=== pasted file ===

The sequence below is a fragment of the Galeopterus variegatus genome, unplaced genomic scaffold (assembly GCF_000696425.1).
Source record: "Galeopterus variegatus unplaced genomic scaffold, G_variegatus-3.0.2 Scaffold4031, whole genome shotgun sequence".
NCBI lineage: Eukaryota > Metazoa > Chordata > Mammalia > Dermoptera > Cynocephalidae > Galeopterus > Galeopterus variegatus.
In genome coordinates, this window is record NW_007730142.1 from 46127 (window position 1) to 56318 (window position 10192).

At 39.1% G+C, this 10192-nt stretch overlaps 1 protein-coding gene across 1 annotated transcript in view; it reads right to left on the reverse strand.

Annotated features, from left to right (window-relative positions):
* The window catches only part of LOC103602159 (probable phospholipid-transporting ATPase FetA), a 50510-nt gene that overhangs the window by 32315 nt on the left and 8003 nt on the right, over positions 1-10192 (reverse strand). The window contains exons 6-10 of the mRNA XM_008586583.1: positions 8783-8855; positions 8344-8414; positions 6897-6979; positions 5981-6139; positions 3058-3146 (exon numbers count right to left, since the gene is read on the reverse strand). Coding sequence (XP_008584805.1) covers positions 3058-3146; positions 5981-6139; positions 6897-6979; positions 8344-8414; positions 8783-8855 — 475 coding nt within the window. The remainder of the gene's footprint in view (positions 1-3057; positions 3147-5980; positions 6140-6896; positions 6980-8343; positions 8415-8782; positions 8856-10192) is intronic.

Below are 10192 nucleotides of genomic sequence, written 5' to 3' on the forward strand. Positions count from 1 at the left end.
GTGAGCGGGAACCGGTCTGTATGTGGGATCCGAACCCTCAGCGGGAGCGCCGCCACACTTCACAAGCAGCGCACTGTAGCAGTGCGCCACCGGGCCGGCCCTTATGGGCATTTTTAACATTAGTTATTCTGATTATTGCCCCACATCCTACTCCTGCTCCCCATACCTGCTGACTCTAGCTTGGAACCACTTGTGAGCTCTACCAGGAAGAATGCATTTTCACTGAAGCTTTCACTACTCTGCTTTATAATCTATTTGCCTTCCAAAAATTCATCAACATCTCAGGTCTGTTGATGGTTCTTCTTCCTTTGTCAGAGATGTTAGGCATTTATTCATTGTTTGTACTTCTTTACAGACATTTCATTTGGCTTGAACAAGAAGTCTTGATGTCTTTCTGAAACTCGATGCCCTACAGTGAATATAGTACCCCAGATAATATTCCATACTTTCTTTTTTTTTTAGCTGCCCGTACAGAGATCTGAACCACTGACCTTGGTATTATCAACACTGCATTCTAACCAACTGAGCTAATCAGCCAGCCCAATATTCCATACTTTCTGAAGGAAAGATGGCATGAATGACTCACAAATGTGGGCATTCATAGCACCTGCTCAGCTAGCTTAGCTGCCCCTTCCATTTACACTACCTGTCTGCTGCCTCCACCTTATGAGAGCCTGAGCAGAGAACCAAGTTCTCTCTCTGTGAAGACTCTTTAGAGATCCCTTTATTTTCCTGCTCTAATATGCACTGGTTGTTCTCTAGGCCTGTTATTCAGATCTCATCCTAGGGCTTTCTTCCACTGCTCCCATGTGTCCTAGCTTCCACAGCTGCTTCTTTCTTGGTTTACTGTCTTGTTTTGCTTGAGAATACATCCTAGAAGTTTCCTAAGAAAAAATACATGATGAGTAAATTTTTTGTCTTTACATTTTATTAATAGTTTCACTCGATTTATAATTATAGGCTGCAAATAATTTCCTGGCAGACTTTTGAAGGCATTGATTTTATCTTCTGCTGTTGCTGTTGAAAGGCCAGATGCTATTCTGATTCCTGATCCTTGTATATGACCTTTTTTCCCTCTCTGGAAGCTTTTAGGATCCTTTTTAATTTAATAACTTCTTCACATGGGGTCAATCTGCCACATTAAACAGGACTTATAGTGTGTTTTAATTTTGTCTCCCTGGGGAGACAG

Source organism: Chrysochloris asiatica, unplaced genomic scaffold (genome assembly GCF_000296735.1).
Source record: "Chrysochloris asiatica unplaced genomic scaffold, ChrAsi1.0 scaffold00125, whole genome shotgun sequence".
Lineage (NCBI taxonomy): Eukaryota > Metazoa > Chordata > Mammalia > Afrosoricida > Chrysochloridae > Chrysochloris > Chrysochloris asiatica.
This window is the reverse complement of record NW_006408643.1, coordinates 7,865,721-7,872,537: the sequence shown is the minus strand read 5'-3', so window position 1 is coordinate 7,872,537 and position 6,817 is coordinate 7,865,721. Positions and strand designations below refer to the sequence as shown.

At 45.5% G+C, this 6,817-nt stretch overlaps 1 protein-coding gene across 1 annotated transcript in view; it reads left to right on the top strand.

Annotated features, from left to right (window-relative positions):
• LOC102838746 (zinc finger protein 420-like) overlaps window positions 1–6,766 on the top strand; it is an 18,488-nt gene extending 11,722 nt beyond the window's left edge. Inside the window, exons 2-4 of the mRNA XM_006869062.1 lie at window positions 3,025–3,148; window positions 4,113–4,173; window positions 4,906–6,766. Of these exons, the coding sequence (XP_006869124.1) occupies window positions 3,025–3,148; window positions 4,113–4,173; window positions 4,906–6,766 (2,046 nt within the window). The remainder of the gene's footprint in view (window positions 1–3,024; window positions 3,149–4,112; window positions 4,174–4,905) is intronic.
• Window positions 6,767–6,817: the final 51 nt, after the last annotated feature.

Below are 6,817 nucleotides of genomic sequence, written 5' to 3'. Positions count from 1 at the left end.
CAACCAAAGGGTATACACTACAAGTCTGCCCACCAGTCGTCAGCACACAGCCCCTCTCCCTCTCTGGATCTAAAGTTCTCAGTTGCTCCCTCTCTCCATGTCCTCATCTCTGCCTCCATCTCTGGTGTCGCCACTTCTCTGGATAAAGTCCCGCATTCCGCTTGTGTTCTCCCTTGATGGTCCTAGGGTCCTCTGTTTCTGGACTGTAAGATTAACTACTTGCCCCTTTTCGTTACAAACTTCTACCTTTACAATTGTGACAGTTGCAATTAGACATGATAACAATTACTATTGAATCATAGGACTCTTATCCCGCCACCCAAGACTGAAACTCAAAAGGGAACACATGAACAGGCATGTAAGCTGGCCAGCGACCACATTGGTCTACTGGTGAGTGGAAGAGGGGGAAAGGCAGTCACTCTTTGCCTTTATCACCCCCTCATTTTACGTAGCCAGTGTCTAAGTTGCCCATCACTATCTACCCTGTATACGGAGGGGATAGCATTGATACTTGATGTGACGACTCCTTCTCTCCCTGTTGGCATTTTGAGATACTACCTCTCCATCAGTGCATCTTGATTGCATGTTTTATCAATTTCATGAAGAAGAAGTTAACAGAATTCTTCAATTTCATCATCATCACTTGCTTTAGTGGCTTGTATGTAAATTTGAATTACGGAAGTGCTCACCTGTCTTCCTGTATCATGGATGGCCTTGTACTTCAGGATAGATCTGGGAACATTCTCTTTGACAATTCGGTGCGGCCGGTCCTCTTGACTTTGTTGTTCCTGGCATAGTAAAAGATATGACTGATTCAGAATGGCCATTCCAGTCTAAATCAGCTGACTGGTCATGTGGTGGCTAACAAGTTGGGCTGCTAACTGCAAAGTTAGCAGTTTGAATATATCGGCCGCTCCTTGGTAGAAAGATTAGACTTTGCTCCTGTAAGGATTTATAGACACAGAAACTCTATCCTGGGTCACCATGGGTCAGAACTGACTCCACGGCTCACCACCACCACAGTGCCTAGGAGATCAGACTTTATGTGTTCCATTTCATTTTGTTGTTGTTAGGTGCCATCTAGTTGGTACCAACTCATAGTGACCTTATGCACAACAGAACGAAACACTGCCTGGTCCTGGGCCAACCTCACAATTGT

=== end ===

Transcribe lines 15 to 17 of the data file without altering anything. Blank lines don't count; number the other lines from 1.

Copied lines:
Annotated features, from left to right (window-relative positions):
• LOC102838746 (zinc finger protein 420-like) overlaps window positions 1–6,766 on the top strand; it is an 18,488-nt gene extending 11,722 nt beyond the window's left edge. Inside the window, exons 2-4 of the mRNA XM_006869062.1 lie at window positions 3,025–3,148; window positions 4,113–4,173; window positions 4,906–6,766. Of these exons, the coding sequence (XP_006869124.1) occupies window positions 3,025–3,148; window positions 4,113–4,173; window positions 4,906–6,766 (2,046 nt within the window). The remainder of the gene's footprint in view (window positions 1–3,024; window positions 3,149–4,112; window positions 4,174–4,905) is intronic.
• Window positions 6,767–6,817: the final 51 nt, after the last annotated feature.